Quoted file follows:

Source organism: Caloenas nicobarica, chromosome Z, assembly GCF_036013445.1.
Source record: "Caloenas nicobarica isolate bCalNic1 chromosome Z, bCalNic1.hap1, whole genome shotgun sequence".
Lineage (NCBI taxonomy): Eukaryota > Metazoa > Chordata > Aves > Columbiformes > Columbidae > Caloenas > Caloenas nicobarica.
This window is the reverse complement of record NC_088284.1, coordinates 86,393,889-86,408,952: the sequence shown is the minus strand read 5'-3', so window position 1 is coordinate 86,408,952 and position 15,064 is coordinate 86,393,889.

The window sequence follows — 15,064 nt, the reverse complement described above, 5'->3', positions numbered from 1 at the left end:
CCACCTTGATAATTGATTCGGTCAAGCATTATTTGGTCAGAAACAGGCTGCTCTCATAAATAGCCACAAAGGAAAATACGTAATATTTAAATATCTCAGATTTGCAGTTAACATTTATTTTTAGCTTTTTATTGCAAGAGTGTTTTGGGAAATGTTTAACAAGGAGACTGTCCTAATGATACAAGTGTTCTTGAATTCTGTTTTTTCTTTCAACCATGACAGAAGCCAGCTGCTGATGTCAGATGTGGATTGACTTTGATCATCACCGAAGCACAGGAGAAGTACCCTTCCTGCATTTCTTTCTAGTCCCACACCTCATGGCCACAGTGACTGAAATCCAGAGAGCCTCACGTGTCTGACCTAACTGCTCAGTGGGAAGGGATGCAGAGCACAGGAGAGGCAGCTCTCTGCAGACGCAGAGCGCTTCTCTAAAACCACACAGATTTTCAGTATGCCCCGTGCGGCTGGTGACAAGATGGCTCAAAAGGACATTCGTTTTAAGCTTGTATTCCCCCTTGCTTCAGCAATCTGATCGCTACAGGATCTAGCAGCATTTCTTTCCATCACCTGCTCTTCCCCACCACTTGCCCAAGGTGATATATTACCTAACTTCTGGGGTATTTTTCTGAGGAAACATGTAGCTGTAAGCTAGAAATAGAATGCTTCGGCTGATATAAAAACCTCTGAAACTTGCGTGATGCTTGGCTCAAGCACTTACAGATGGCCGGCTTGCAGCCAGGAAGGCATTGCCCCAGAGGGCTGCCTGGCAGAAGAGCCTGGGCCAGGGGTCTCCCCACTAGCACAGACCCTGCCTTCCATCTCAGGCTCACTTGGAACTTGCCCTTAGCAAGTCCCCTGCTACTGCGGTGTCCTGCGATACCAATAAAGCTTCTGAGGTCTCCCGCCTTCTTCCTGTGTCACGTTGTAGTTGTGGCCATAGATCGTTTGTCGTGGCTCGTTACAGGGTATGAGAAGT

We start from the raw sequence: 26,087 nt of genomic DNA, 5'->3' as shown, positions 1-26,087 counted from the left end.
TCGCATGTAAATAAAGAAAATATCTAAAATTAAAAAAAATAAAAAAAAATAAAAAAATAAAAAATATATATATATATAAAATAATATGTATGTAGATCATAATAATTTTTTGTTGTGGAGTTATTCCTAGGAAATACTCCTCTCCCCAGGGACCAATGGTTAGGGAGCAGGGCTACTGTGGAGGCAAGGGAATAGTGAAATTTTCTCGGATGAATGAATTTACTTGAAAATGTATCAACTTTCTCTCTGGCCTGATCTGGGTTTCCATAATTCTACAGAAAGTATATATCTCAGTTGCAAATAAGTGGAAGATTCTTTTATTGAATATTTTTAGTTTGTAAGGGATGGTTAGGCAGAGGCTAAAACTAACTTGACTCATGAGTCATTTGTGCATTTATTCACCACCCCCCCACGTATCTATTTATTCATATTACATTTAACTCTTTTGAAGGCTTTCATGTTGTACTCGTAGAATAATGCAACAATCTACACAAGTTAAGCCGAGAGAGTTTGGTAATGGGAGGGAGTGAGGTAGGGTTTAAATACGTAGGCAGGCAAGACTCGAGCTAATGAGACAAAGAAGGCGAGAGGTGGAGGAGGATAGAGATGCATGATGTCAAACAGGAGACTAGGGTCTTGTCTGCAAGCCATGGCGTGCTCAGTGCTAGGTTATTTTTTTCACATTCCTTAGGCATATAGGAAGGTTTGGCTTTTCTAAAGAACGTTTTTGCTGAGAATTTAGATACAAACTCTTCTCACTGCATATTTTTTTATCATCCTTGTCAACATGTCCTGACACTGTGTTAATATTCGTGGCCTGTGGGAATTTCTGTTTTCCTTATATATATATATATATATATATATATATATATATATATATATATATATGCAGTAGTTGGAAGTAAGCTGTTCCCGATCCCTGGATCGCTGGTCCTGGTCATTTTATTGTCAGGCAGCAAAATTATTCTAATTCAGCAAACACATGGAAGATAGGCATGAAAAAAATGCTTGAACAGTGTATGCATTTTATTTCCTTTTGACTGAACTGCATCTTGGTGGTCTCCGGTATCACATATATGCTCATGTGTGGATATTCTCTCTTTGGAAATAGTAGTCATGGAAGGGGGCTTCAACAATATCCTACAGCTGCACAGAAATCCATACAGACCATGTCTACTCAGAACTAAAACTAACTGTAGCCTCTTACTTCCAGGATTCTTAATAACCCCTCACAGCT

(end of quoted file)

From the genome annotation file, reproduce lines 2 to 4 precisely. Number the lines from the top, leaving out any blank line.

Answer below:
Source record: "Caloenas nicobarica isolate bCalNic1 chromosome Z, bCalNic1.hap1, whole genome shotgun sequence".
Lineage (NCBI taxonomy): Eukaryota > Metazoa > Chordata > Aves > Columbiformes > Columbidae > Caloenas > Caloenas nicobarica.
This window is the reverse complement of record NC_088284.1, coordinates 86,393,889-86,408,952: the sequence shown is the minus strand read 5'-3', so window position 1 is coordinate 86,408,952 and position 15,064 is coordinate 86,393,889.